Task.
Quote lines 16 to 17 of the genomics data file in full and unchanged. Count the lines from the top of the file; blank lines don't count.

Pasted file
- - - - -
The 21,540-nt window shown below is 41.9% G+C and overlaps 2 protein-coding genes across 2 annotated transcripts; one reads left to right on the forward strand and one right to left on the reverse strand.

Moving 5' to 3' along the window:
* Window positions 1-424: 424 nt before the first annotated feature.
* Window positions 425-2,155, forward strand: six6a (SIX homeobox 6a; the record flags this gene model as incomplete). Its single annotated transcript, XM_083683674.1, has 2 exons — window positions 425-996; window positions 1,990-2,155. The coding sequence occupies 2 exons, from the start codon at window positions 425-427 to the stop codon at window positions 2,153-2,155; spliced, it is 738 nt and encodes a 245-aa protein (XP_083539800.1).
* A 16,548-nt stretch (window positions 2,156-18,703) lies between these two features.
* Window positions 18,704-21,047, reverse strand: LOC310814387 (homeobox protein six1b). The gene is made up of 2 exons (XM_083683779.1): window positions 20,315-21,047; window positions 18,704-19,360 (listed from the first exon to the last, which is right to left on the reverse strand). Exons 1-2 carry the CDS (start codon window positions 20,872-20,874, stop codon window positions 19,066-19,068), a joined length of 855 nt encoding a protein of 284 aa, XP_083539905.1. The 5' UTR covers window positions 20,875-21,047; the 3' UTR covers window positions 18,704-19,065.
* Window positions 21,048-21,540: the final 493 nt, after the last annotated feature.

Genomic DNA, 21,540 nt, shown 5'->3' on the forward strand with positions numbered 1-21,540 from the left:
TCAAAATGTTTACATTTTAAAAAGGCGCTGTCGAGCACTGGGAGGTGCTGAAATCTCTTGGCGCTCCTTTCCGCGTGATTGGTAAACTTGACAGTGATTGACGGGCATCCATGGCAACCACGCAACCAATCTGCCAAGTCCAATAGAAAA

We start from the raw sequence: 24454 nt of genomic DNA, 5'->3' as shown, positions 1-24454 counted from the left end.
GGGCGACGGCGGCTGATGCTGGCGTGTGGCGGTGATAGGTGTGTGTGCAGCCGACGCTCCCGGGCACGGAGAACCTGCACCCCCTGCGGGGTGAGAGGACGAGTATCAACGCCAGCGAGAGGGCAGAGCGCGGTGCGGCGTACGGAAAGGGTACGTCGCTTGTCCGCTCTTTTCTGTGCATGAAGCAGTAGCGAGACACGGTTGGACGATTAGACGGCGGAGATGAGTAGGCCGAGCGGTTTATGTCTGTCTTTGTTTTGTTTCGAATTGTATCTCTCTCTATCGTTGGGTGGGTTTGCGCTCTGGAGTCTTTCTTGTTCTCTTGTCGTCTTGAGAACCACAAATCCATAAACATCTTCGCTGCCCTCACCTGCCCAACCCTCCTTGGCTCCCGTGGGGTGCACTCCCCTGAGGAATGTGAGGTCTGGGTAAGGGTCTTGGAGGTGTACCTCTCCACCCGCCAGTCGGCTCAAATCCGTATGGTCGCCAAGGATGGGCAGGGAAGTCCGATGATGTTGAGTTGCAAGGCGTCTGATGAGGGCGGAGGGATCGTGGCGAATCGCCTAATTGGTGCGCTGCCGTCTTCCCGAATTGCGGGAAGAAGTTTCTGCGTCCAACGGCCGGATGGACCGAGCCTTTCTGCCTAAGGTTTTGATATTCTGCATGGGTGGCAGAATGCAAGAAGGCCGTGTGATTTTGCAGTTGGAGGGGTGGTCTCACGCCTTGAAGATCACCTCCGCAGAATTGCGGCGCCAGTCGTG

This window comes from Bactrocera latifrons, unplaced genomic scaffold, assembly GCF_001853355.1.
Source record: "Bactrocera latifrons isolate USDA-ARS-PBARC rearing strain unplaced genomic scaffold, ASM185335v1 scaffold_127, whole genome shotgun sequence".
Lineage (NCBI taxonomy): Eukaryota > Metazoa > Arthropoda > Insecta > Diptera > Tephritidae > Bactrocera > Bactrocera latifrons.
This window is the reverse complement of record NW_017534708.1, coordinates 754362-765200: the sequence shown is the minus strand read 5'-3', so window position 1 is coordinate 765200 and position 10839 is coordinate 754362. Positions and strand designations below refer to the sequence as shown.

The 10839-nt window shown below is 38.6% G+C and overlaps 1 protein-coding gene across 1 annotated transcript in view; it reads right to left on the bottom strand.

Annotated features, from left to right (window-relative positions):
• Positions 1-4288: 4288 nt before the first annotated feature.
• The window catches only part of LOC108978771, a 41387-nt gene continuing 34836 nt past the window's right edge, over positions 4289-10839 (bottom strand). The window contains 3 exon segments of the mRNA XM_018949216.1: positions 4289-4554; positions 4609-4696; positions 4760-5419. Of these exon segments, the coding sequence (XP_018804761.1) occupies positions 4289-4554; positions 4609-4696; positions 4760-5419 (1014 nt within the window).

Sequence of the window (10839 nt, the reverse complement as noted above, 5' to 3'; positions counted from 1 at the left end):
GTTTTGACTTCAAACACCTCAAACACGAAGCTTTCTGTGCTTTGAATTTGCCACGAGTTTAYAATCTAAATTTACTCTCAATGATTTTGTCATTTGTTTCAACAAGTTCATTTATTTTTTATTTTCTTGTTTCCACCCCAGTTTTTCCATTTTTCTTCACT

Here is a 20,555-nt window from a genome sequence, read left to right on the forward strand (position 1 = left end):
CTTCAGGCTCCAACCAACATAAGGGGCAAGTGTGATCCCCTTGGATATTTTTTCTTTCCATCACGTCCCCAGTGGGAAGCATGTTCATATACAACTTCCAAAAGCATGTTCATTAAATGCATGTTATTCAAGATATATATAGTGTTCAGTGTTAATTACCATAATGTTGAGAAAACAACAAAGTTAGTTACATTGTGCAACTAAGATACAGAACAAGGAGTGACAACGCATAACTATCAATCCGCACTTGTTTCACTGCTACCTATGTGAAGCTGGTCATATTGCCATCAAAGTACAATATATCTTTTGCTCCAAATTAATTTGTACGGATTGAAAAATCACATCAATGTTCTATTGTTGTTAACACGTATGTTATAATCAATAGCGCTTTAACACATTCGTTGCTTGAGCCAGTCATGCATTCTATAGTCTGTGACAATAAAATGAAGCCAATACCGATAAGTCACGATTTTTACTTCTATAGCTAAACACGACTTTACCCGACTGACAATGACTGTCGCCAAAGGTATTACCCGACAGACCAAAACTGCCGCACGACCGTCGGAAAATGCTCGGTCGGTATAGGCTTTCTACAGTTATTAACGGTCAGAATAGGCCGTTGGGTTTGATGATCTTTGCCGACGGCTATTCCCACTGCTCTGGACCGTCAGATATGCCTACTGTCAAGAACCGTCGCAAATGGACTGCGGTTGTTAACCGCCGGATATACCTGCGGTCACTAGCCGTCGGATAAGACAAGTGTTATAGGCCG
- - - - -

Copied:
The 10839-nt window shown below is 38.6% G+C and overlaps 1 protein-coding gene across 1 annotated transcript in view; it reads right to left on the bottom strand.

Annotated features, from left to right (window-relative positions):